Smith sharing his message

February 15, 2004|by ANDREW SCHOTZ

Editor's Note: This is the third of a five-part series featuring black men and women who are making a difference in their communities.

Finally, an ally.

Andy Smith didn't know Paul Stark, his eldest son, existed until 1998, when Stark introduced himself.

Smith - the current president of Brothers United Who Dare to Care, a black advocacy group - saw shades of someone he knew, someone pugnacious.

"I went back in time and met myself," he said.

Over time, Smith said, Stark got to know Smith and developed an interest in the same causes.

In 2000, Stark became unusually ill, but didn't see a doctor right away.

Finally, he received the diagnosis: non-Hodgkins lymphoma, a type of cancer.

"By the time he found out, he was on his back," Smith said. "Six weeks later, he died. I had just taken the job here.


"I really didn't mourn. I felt robbed. Here was the one person who would help me."

Smith said the death of Stark, who was 21, isn't why he got involved in a campaign to educate minorities about health and the perils of cancer.

But he'll use Stark's story to further the message.

The back of the November 2003 issue of "Speak Up!", Smith's Brothers United newsletter, features a full-page photo of Stark with the caption, "Cause of death: Cancer. Was cancer treatable? Yes. Was death avoidable? (?)"

Smith, 44, has lost two uncles and a cousin to cancer.

The health education campaign is through the state's Minority Outreach & Technical Assistance office, which is funded by Maryland's share of a national settlement with tobacco companies. Brothers United is in charge of reaching and educating minority groups in Washington County.

Smith said Brothers United's "No Smoking Neighborhoods" program includes T-shirts, pamphlets, booths at community events and an essay contest about cancer and smoking.

About 700 copies of the "Speak Up!" newsletter are printed most months, Smith said. Single issues are delivered to homes. Stacks are left at businesses.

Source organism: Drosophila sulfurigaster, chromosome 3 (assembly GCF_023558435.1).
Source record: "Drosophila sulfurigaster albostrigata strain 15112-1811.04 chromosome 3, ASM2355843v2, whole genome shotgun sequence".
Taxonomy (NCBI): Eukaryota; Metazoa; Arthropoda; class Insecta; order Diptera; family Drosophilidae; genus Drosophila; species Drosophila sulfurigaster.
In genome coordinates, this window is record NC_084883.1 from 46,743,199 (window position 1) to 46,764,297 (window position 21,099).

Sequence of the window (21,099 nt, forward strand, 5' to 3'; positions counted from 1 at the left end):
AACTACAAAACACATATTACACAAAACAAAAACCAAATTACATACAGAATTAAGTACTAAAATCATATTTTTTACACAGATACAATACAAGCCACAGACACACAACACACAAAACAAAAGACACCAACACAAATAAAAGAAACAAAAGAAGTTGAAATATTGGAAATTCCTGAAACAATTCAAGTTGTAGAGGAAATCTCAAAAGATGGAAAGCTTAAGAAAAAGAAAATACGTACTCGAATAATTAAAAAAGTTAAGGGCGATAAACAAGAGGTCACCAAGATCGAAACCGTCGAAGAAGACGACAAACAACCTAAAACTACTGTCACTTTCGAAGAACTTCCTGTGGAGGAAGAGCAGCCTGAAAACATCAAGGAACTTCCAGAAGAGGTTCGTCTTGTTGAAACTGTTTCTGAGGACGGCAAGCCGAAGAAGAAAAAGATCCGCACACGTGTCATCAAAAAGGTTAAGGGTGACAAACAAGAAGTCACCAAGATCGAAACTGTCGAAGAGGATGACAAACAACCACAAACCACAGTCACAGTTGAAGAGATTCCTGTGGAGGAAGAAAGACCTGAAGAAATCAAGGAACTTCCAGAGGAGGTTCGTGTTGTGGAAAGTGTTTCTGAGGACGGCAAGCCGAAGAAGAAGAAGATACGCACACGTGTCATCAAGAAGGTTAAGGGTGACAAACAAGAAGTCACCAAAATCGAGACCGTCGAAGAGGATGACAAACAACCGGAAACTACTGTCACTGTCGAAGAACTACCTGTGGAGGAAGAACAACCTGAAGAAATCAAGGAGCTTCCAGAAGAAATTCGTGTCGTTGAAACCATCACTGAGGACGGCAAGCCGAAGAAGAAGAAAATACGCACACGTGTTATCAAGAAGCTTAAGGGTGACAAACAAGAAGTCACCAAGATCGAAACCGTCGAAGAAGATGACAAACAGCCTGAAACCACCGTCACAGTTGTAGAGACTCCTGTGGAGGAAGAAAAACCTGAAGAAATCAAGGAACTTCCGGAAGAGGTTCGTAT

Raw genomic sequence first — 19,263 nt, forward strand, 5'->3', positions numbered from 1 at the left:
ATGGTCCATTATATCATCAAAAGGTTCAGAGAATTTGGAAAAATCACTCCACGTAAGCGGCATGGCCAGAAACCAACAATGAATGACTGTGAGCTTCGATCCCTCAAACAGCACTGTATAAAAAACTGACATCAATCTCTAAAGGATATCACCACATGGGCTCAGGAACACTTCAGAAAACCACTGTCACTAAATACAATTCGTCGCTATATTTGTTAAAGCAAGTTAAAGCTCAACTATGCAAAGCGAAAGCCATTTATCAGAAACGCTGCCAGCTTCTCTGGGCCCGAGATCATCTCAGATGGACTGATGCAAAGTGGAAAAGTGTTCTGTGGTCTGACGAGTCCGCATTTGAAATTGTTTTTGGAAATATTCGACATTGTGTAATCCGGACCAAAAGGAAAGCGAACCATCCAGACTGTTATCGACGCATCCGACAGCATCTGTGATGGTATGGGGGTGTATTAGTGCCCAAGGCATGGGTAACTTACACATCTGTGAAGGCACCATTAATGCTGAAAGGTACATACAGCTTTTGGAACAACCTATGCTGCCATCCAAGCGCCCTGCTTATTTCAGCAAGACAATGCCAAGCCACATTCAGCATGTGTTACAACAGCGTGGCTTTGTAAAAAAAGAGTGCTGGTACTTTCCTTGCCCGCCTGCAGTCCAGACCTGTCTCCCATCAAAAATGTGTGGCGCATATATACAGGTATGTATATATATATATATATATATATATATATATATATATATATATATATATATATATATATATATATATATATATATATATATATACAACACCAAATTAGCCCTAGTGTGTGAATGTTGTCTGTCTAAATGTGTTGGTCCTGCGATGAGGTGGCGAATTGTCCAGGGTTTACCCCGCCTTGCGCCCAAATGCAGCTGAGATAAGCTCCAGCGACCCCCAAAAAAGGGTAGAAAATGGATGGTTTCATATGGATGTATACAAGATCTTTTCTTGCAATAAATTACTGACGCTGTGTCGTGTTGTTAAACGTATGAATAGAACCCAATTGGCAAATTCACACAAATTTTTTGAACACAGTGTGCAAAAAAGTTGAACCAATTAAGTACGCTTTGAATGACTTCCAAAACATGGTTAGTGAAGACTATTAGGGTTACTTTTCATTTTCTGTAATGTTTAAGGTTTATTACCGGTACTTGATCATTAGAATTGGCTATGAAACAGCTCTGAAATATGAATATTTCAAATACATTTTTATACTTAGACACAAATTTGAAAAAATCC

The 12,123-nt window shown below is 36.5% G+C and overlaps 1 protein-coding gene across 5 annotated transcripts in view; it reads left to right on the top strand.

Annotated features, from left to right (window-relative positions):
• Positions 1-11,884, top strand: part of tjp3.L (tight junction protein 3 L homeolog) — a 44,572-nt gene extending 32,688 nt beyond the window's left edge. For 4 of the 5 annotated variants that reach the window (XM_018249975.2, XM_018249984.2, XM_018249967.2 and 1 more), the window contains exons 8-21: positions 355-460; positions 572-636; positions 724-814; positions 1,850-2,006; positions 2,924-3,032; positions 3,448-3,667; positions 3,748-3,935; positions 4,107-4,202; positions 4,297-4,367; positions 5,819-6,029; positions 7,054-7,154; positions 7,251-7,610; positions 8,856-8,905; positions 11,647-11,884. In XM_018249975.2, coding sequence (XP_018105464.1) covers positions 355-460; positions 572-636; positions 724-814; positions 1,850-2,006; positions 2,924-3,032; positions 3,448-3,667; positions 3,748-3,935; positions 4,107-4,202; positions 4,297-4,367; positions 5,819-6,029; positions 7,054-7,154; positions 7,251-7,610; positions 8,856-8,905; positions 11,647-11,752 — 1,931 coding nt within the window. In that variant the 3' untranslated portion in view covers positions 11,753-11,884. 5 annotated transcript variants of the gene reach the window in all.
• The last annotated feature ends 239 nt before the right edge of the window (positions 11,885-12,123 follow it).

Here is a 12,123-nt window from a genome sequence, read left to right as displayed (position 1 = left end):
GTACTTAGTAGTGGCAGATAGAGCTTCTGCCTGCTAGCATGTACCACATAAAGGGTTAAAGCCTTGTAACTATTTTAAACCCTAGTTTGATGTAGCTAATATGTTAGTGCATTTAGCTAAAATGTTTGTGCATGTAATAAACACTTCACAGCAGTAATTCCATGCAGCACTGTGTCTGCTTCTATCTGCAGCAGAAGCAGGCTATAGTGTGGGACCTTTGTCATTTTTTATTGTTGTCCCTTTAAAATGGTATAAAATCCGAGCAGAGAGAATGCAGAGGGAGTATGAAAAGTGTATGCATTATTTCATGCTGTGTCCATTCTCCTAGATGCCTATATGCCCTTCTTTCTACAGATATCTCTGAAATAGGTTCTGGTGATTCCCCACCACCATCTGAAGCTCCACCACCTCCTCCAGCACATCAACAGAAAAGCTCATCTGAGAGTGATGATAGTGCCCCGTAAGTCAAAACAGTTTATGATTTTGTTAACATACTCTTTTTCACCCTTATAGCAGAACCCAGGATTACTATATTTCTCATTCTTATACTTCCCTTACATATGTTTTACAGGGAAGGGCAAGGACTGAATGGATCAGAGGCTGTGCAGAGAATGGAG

The January issue has an interview Smith did with himself as a black leader, plus news about a Toys for Tots drive and a slam dunk contest, a list of Brothers United's collection of books, magazines and videos and pictures from local black events, a regular feature.

Smith said that when he takes pictures at events, he makes a small scrapbook and gives it to the sponsoring organization.

At one time, he thought he might make photography his career. He registered a business name, but never stuck with it. Too many other things came up.

Smith drove buses for Washington County Commuter for two years.

He was an assembly technician for Mack Trucks off and on for nine years before taking a buyout.

He studied information technology, then spent 10 years as a computer technician for a contractor working with the U.S. Department of Energy in Germantown, Md., and Washington, D.C.

Well before any of that, Smith wanted to be a guidance counselor. He went to Towson (Md.) University, formerly Towson State University, but didn't stay long enough to get his bachelor's degree.

Now, Smith is a teaching assistant for Head Start of Washington County, which serves children from low-income families. He helps teach science, writing, literacy, physical education and other topics at levels that 3- and 4-year-olds can understand.

A recent lesson showed how ice forms in cold weather. At the same time, Smith used his Impulsive Puppy and Slow Down Snail puppets to show how to be considerate. Impulsive Puppy revealed that it hurt when children laughed at him after he fell down on the ice.

Smith's Head Start classes are at the Martin Luther King Community Center on North Avenue, the same place Brothers United has its office, computer lab and culture and resource center.

Brothers United was established in 1996. Smith said he was one of the early members, but stayed away from the group for a period, upset it wouldn't insert "black" into its name.

He became president of the organization in 2001.

Smith hopes that a $100,000 application to the City of Hagerstown for a Community Development Block Grant, if approved in whole or part, would pay for an office manager, a program director and more.

He also would like to find money to pay people who run Brothers United's computer training program.

Brothers United has given away about 30 donated computers. Before people can get a computer, though, they must learn how to use one, Smith said. That's where training classes at the Community Center come in.

Smith - who is married with five children, from 9 to 21 years old - said computers, especially, are an alternative to drugs and violence that have plagued Jonathan Street in the past.

"Offer 'em something instead," he said.

Smith said he was "raised rough" in Chicago.

"I packed a gun," he said. "I used my fists."

Somewhere, he toned himself down to "radical" and "loose cannon," then settled into "activist."

In recent years, Smith has made news by pushing for the release of details about a crime prevention grant for the Boys & Girls Club, alleging that local government doesn't do enough to help black people and accusing the Hagerstown Police Department of being "out of control" when patrolling black neighborhoods.

"I am an advocate," Smith said. "I will stand (up against) issues that aren't right. ... I might get in someone's face and sell an idea."

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